CPD taking measures to protect officers from exposure to dangerous drugs
CINCINNATI, Ohio (WKRC) - When Cincinnati police officers were exposed to what was believed to be heroin, they ended up at University of Cincinnati Medical Center.
Two probation officers were also exposed a few days later. A rise in heroin cut with fentanyl and carfentanil has prompted changes and how officers deal with drugs.
"It's education. It's not only gloves, but double gloves and then reversing them, disposing them properly and not in the garbage can at the scene, but you have to put them in a plastic bag, put them in a disposable spot at the district. Then we are looking at masks. If you think of a surgical mask or a dental mask and again to keep the powder from coming in," said Captain Jeffrey Butler of the Cincinnati Police Department.
Recently in Hamilton County, officers found seven grams of fentanyl during a traffic stop. It's a widespread problem. Newtown Police Chief Tom Synan is also a member of the Hamilton County Heroin Coalition. His officers have changed the way they handle drugs.
"If we suspect heroin, we will not process that and we're just not going to do anything with that. We are not going to field test it. We're not going to open it," Synan said. "We will put on protective equipment which could be gloves or the new trend right now is to double glove, just in case something rips in that glove and also we have thicker needle resistant gloves."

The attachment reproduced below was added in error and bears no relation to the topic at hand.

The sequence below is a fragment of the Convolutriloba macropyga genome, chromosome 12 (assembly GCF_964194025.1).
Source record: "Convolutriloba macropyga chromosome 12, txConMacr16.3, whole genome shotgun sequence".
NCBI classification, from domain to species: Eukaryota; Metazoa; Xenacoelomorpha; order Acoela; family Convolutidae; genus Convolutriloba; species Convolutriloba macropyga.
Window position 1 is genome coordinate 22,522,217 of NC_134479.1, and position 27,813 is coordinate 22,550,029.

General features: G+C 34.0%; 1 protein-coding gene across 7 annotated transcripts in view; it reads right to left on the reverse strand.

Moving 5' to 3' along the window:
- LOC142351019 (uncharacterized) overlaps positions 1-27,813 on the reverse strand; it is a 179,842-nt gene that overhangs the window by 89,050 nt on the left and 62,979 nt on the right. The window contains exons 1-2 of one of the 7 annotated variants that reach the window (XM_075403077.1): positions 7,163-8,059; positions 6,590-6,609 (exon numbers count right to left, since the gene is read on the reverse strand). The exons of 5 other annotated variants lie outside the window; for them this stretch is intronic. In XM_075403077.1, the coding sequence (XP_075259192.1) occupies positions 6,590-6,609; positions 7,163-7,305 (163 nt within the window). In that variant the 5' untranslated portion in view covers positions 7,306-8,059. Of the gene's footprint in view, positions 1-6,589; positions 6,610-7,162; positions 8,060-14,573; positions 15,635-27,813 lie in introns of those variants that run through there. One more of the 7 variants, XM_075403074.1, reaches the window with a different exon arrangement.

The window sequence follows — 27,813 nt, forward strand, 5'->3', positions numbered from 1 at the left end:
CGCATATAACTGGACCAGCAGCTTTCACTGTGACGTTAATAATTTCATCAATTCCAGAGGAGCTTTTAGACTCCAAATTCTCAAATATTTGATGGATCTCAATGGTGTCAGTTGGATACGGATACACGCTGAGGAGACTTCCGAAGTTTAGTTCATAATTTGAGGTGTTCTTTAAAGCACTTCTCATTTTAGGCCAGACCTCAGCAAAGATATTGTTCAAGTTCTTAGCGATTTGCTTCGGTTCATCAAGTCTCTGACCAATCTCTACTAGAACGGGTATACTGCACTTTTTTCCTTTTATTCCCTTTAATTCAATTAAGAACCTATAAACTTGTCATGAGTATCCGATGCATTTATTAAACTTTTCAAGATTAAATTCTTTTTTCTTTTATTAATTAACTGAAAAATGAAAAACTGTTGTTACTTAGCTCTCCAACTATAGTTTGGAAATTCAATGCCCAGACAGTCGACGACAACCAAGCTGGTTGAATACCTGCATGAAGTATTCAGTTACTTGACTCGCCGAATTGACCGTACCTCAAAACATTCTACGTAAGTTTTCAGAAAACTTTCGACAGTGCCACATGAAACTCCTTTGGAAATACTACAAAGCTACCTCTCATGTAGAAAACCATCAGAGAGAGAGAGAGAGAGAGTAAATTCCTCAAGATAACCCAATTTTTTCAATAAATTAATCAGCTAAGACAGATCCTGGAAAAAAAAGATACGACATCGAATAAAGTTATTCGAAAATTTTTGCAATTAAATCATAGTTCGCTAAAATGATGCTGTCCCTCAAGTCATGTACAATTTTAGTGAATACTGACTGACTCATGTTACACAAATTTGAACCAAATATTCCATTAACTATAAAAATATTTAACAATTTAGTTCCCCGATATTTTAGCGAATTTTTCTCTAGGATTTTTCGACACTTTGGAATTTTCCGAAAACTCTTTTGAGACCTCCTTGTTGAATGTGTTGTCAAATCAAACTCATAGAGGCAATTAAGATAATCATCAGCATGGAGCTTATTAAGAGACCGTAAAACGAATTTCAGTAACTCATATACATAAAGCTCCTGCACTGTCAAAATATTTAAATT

Officers have Narcan in case they come in contact with something and can use it if they feel sick. Usually officers have no way of knowing for certain what's in the drugs they find. So they are adapting to the changes.
"They are going into harm's way, doing all the real hard work. I'm doing the administrative stuff. It's how can I use my position to make sure they go home at night," said Butler.
Captain Butler says the department continuously checks to update the way they deal with drugs to stay current.
Chief Synan says the Hamilton County Coroner has identified 10 different variations of fentanyl. He says the Hamilton County Heroin Coalition continues to collect data to stay informed.